One of the best preserved ornamental gardens from the 16th Century has been found at an HS2 high-speed rail site, archaeologists said.
Once-sprawling flowerbeds and gravel paths have been uncovered at Coleshill, Warwickshire.
The huge formal gardens are thought to have been built by Sir Robert Digby to show off his wealth and status.
Experts said they compared to similar gardens at Hampton Court and Kenilworth Castle.
The shape of what was once Coleshill Manor and an octagonal moat were originally picked up by aerial photography during a site assessment of the rail route.
They are to the east of the Birmingham section of the high-speed line which is set to link the city to London and then Manchester and Leeds.
Excavations revealed the manor house and large gardens, measuring 300m (984ft) from end to end, which date from the decades either side of 1600.
Wessex Archaeology carried out the dig over the past two years and project officer Stuart Pierson said it was a "once in a career opportunity" to work on it.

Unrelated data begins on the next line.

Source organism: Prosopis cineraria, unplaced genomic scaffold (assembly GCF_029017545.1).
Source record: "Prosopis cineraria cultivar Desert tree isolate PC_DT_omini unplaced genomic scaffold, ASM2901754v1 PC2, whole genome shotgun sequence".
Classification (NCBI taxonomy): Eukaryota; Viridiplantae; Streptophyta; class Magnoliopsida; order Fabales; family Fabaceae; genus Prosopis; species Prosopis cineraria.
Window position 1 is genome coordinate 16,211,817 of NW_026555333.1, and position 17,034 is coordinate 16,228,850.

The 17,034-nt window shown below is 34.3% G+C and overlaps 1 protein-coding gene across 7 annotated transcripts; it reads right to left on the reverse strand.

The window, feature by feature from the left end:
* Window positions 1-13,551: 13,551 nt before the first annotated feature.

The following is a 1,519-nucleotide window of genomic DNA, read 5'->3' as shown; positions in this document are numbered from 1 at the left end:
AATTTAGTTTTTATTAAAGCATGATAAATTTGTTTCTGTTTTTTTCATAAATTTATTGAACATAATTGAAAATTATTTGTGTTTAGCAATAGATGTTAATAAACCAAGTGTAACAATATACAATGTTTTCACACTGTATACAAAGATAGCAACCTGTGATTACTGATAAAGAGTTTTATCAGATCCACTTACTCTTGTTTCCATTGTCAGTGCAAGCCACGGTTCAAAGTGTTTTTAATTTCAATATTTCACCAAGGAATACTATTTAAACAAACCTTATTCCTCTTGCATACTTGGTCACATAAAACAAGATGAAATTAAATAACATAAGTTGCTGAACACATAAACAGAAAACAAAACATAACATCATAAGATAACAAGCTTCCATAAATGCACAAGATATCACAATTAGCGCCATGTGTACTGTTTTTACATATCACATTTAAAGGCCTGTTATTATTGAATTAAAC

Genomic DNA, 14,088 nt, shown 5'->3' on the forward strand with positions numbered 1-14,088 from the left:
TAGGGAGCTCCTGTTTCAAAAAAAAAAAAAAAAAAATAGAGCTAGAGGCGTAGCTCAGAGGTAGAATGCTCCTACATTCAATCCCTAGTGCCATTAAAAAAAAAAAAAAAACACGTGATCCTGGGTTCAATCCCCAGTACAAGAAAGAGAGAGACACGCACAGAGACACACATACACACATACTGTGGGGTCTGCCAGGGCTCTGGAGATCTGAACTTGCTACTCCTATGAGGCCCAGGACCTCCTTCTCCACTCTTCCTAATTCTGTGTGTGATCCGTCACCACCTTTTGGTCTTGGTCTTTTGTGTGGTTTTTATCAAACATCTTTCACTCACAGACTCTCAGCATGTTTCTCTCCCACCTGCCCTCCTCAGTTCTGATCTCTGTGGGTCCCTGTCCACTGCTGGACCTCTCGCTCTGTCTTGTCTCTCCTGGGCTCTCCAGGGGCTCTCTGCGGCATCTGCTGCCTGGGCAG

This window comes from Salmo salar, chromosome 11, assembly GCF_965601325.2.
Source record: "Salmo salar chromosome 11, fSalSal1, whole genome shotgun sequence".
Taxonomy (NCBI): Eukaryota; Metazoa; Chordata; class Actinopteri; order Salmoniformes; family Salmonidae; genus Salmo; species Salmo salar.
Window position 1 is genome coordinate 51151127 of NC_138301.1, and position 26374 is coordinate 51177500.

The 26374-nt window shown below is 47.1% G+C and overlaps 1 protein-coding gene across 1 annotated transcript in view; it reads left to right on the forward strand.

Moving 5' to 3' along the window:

"Evidence of expansive formal gardens of national significance and hints of connections to Elizabeth I and the [English] Civil War provide us with a fascinating insight into the importance of Coleshill and its surrounding landscape," he said.
"We have also uncovered structures such as pavilions and some exceptional artefacts including smoking pipes, coins and musket balls, giving us an insight into the lives of people who lived here."
Dr Paul Stamper, a specialist in English gardens, described the preservation of the remains as "exceptional".
"There have only been three or four investigations of gardens of this scale over the last 30 years, including Hampton Court, Kirby in Northamptonshire and Kenilworth Castle, but this one was entirely unknown," he said.
"The garden does not appear in historical records, there are no plans of it, it is not mentioned in any letters or visitors' accounts."